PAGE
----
Ofgas backs end to Gas's public sales

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Ofgas, the gas industry regulator, is in favour of British Gas pulling out of public gas supply, as long as it sells the business piecemeal. The company will for the first time be allowed to abandon public supply under the Gas Act, which is expected to be in place later this year.

Clare Spottiswoode, director general of Ofgas, believes if British Gas sold the business in pieces it would help competition. Ms Spottiswoode said she had not discussed it with Richard Giordano, British Gas' chairman "because I do not want to know what his strategy is."

British Gas denies plans to pull out of public supply, but is understood to have considered the move and was keen that the bill should allow it to. A senior executive said recently that one of the biggest mistakes the company had made was to resist divestment of the supply business when it was recommended two years ago by the Monopolies and Mergers Commission.

Under the MMC's proposal, which was rejected by the Government, the company would have been forced to sell the gas trading arm by 31 March 1997. British Gas said at the time that the divestment would cost pounds 130m and that consumers would ultimately foot the bill.

Mr Giordano, who took over as chairman last year, has repeatedly stressed the importance of the company's international business and the need to be a player in the global marketplace. British Gas's rivals, including North Sea producers and electricity companies, are increasingly convinced that it will focus in future on the UK transport arm - which carries gas for dozens of companies - and further development overseas.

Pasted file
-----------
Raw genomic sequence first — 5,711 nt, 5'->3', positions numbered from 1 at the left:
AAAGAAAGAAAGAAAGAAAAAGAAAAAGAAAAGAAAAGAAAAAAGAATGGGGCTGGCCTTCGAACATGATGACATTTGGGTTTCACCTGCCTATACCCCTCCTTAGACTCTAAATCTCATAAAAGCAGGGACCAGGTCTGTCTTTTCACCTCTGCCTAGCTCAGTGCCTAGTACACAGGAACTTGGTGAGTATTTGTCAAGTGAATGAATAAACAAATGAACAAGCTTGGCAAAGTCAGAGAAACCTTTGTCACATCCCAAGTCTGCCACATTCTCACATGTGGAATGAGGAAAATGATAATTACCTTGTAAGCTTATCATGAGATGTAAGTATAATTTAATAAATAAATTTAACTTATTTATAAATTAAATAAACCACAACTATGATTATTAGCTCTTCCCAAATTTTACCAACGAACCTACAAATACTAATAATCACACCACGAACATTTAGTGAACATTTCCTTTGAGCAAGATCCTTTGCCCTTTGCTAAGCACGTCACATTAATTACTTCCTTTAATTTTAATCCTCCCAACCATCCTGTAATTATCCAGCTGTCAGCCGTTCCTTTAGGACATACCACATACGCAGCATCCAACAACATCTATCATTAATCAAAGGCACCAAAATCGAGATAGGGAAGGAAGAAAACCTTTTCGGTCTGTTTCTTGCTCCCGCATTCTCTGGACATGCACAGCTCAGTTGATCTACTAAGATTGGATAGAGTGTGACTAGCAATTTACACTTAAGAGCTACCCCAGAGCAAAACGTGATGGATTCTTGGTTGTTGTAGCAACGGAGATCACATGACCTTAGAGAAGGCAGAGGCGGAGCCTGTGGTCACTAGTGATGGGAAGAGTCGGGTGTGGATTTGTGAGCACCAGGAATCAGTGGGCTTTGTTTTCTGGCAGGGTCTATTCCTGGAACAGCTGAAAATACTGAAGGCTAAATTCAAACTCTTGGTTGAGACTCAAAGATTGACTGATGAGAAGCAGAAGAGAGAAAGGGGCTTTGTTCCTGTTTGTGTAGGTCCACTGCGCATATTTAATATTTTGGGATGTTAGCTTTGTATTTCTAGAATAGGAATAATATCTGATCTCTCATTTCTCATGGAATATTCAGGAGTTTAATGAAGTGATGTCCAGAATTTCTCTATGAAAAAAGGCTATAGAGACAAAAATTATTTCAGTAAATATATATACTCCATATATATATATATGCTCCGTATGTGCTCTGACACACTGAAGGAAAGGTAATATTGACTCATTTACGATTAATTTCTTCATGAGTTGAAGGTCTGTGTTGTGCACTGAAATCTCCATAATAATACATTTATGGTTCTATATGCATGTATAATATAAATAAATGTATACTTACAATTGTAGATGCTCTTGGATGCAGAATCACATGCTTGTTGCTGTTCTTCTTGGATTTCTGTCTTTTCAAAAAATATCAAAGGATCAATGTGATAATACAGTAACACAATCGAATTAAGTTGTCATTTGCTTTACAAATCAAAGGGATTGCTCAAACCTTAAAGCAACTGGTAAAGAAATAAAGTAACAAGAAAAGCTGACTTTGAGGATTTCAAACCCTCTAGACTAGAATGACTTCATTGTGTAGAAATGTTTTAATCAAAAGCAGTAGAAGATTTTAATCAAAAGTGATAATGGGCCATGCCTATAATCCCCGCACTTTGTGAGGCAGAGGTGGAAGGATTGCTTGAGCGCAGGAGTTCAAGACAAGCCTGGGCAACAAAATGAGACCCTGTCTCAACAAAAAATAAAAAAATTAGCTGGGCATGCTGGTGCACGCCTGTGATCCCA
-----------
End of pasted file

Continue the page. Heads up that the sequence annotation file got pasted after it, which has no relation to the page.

One leading independent supplier said: "We believe there have been serious discussions about this between British Gas and the Government for some time. We are concerned because competition must be seen to bring choice and that ought to include being able to stay with the national player if they so choose."

He said the view in the industry is that British Gas should be prevented from bailing out until 2003 at least, by which time competition in domestic supply should be in place. The market is due to be fully opened by the end of 1998, with a pilot scheduled for April 1996, but there is likely to be a five-year transition period while new market entrants establish themselves.

Separately, it emerged that the Department of Trade and Industry has written to independent gas companies reassuring them that the trial next April will proceed as planned. The industry was angered last week when the Government said that there was no time before Parliament rises to complete the passage of the Gas Bill, meaning that it is unlikely to receive Royal assent before October.

The decision angered Ofgas as it would leave little time to licence new entrants before the April pilot. But the DTI and the Treasury are thought to be looking at ways of establishing Ofgas's new licensing office before the Gas Act is in place.